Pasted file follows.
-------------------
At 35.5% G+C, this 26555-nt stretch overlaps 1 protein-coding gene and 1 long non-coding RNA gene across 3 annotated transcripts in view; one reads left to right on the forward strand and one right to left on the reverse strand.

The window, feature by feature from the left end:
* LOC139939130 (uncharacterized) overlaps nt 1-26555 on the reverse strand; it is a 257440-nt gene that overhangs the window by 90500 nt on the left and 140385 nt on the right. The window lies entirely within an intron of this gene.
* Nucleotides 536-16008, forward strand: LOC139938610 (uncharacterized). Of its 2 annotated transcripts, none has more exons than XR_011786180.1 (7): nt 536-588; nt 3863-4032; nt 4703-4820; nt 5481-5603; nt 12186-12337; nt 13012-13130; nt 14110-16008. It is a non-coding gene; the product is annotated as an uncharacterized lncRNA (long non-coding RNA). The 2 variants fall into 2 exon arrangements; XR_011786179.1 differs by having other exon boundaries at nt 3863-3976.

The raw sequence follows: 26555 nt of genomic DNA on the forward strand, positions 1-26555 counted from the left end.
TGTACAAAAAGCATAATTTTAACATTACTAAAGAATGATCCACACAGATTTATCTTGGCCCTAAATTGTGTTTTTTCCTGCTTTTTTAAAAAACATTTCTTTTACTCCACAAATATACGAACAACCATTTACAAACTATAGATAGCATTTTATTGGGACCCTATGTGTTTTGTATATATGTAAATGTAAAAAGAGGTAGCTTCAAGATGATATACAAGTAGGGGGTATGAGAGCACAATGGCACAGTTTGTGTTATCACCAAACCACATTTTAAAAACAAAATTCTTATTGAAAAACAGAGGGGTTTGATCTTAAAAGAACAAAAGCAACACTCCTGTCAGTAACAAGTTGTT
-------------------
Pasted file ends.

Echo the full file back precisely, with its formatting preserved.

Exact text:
At 35.5% G+C, this 26555-nt stretch overlaps 1 protein-coding gene and 1 long non-coding RNA gene across 3 annotated transcripts in view; one reads left to right on the forward strand and one right to left on the reverse strand.

The window, feature by feature from the left end:
* LOC139939130 (uncharacterized) overlaps nt 1-26555 on the reverse strand; it is a 257440-nt gene that overhangs the window by 90500 nt on the left and 140385 nt on the right. The window lies entirely within an intron of this gene.
* Nucleotides 536-16008, forward strand: LOC139938610 (uncharacterized). Of its 2 annotated transcripts, none has more exons than XR_011786180.1 (7): nt 536-588; nt 3863-4032; nt 4703-4820; nt 5481-5603; nt 12186-12337; nt 13012-13130; nt 14110-16008. It is a non-coding gene; the product is annotated as an uncharacterized lncRNA (long non-coding RNA). The 2 variants fall into 2 exon arrangements; XR_011786179.1 differs by having other exon boundaries at nt 3863-3976.

The raw sequence follows: 26555 nt of genomic DNA on the forward strand, positions 1-26555 counted from the left end.
TGTACAAAAAGCATAATTTTAACATTACTAAAGAATGATCCACACAGATTTATCTTGGCCCTAAATTGTGTTTTTTCCTGCTTTTTTAAAAAACATTTCTTTTACTCCACAAATATACGAACAACCATTTACAAACTATAGATAGCATTTTATTGGGACCCTATGTGTTTTGTATATATGTAAATGTAAAAAGAGGTAGCTTCAAGATGATATACAAGTAGGGGGTATGAGAGCACAATGGCACAGTTTGTGTTATCACCAAACCACATTTTAAAAACAAAATTCTTATTGAAAAACAGAGGGGTTTGATCTTAAAAGAACAAAAGCAACACTCCTGTCAGTAACAAGTTGTT